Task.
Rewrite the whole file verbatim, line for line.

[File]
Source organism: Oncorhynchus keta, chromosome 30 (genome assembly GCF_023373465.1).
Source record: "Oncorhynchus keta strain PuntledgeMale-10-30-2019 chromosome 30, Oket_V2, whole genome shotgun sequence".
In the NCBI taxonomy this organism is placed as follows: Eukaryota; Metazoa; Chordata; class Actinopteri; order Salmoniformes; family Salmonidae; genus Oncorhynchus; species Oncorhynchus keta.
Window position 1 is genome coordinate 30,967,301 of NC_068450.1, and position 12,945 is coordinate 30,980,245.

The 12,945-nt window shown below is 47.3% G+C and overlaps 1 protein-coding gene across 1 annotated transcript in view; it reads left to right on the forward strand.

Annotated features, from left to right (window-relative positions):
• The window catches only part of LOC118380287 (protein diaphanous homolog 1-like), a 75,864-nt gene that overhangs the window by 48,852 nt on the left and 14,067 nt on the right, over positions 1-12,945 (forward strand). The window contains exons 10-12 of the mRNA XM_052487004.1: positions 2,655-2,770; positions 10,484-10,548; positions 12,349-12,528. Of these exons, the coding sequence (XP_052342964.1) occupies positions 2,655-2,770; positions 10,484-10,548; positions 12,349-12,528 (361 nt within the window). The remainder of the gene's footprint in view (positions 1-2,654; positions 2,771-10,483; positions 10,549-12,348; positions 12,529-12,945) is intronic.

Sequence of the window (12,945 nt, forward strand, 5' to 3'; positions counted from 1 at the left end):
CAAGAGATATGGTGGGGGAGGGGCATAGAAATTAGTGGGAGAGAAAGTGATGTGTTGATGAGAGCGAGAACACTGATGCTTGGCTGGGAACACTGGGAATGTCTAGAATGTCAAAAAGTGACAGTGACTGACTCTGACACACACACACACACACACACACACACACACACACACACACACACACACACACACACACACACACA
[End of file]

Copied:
Source organism: Oncorhynchus keta, chromosome 30 (genome assembly GCF_023373465.1).
Source record: "Oncorhynchus keta strain PuntledgeMale-10-30-2019 chromosome 30, Oket_V2, whole genome shotgun sequence".
In the NCBI taxonomy this organism is placed as follows: Eukaryota; Metazoa; Chordata; class Actinopteri; order Salmoniformes; family Salmonidae; genus Oncorhynchus; species Oncorhynchus keta.
Window position 1 is genome coordinate 30,967,301 of NC_068450.1, and position 12,945 is coordinate 30,980,245.

The 12,945-nt window shown below is 47.3% G+C and overlaps 1 protein-coding gene across 1 annotated transcript in view; it reads left to right on the forward strand.

Annotated features, from left to right (window-relative positions):
• The window catches only part of LOC118380287 (protein diaphanous homolog 1-like), a 75,864-nt gene that overhangs the window by 48,852 nt on the left and 14,067 nt on the right, over positions 1-12,945 (forward strand). The window contains exons 10-12 of the mRNA XM_052487004.1: positions 2,655-2,770; positions 10,484-10,548; positions 12,349-12,528. Of these exons, the coding sequence (XP_052342964.1) occupies positions 2,655-2,770; positions 10,484-10,548; positions 12,349-12,528 (361 nt within the window). The remainder of the gene's footprint in view (positions 1-2,654; positions 2,771-10,483; positions 10,549-12,348; positions 12,529-12,945) is intronic.

Sequence of the window (12,945 nt, forward strand, 5' to 3'; positions counted from 1 at the left end):
CAAGAGATATGGTGGGGGAGGGGCATAGAAATTAGTGGGAGAGAAAGTGATGTGTTGATGAGAGCGAGAACACTGATGCTTGGCTGGGAACACTGGGAATGTCTAGAATGTCAAAAAGTGACAGTGACTGACTCTGACACACACACACACACACACACACACACACACACACACACACACACACACACACACACACACACACA